The Personalist Project

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Accessed on May 28, 2017 - 12:58:18

Overheard at the Coffee Shop

Devra Torres, Jan 31, 2017

"I was surprised at how big and, like, intersectional it was."

I rolled my eyes, then hoped I hadn't done it too conspicuously, because I wanted to keep on eavesdropping undetected. My daughter was treating me to a macchiato at a coffee shop that had turned out to be more entertaining than we'd bargained for.
The students at the next table over were talking about the recent "Women's March," and they were clearly buzzword-fluent.

"I just feel like the Right has a lot more social institutions in place," said the girl.

"Like churches?" the guy prompted.

"Yeah."  They both laughed. 

It's a curious thing about people on both political sides these days: we all believe that the country's institutions are firmly in the hands of the other guys, and have been forever. In the eyes of the Left, the various churches are apparently a stronghold of political conservatism. Those on the Right look at higher education, news shows, popular entertainment, and the law and see a heavy preponderance of liberals.

But the reference to churches had turned the conversation to religion. It turned out that the guy was the son of Nigerian parents, though he sounded as stereotypical American-college-kid as any born-and-bred hipster. He described Christianity in Nigeria and his parents' approach:

Christianity is, like, less institutional….My parents figured it’s good to go hear some stuff, but you should form your own opinions either way. Nigerian church services are three or four hours long. There's praise and worship, then the associate pastor gives a talk, then more praise and worship, and then everybody comes and eats...Now in the megachurches a huge segment is Nigerian. It's not so much about the institution of it...

The girl described her own experience. Her parents were part of what sounded like a cult.

To me it seemed really scary, I’m kind of afraid of ever joining something like that. My way of dealing with it is to just avoid religion entirely. My parents had to--we were, like, blacklisted just for leaving...the same thing happens when you leave the Mormon church....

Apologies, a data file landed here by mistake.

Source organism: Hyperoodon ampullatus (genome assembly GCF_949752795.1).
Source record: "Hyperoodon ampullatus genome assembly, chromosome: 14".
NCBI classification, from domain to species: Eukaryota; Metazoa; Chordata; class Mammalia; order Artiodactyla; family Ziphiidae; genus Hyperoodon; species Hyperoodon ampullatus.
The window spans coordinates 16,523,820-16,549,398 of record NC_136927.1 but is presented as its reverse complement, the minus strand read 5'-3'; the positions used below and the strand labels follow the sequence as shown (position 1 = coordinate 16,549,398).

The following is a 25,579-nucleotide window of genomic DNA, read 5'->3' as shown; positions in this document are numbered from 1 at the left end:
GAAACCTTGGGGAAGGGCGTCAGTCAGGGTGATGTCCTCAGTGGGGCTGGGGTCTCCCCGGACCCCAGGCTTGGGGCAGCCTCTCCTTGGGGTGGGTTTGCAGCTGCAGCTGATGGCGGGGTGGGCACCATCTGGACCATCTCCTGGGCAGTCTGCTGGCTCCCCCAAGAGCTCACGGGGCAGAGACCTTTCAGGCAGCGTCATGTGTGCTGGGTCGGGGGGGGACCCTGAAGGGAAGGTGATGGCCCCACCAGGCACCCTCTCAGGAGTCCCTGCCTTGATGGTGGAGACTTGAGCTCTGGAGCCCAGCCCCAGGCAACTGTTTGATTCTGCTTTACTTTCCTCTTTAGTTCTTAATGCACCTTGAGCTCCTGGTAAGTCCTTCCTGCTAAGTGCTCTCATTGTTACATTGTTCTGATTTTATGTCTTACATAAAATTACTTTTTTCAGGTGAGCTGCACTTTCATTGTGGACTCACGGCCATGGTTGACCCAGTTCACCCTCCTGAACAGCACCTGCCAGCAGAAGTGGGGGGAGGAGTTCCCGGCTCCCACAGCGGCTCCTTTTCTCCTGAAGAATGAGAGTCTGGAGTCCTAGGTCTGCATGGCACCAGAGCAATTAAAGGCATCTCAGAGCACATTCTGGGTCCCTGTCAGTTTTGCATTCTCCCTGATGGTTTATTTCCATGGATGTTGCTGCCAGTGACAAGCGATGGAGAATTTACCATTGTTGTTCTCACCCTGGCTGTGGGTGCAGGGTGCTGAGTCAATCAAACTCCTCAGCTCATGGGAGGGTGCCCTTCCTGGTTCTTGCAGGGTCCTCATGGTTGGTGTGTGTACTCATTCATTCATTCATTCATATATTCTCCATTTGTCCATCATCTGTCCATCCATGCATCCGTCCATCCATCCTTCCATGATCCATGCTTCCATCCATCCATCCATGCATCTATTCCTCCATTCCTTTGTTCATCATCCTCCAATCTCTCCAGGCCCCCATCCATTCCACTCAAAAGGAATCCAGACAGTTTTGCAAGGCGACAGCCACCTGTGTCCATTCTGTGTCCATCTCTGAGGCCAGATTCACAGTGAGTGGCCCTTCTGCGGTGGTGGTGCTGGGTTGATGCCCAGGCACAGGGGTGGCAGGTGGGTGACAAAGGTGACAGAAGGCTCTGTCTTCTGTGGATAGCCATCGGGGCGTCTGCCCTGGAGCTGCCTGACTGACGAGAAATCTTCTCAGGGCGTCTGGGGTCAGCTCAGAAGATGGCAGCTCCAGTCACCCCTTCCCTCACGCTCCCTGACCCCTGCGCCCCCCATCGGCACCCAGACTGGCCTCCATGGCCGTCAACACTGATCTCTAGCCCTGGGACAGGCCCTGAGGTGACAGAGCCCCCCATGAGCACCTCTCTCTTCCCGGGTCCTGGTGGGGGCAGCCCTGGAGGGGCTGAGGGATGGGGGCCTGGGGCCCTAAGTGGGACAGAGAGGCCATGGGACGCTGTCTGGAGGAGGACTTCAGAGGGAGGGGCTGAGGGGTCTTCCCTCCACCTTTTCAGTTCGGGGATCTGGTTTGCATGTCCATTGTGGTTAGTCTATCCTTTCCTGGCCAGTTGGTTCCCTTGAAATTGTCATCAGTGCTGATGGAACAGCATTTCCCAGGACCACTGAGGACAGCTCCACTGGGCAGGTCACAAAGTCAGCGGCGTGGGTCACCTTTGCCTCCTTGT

What struck me was that the two of them really didn't fit my stereotypes at all. I would never have pegged him as having foreign-born parents, or her as the product of a strict religious upbringing. 

As a mother, especially, I found it disquieting. As a personalist, i know that your children are not like Snickers bars in a vending machine: insert Upbringing X and out pops a child of Convictions Y and Z. I know how childrearing is bursting with unintended consequences: push something too hard and they could rebel; respect their freedom and they could turn out indifferent; and even, it turned out, run away from a cult (as my own parents once did), and they could turn out not just anti-cult but anti-faith tout court. It hadn't occurred to me that a bad experience with a religion that doesn't let you leave could turn you against faith in general. I wouldn't have thought that a second-generation Nigerian could sound so very up-to-the-minute American, or that his compatriots would find our megachurches at all appealing.

On the other hand, their faith histories came up within minutes of their sitting down. They were largely ignorant and heavily prejudiced, but not unintelligent and definitely not indifferent.

Their thoughts on the "Women's March" were 100% unoriginal--much less interesting than their anecdotes about their faiths. Their personal stories were far more fascinating than their ideology. 

That, at least, was no surprise.

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Image credit: Regina Torres (from a bulletin board in the coffeeshop in question)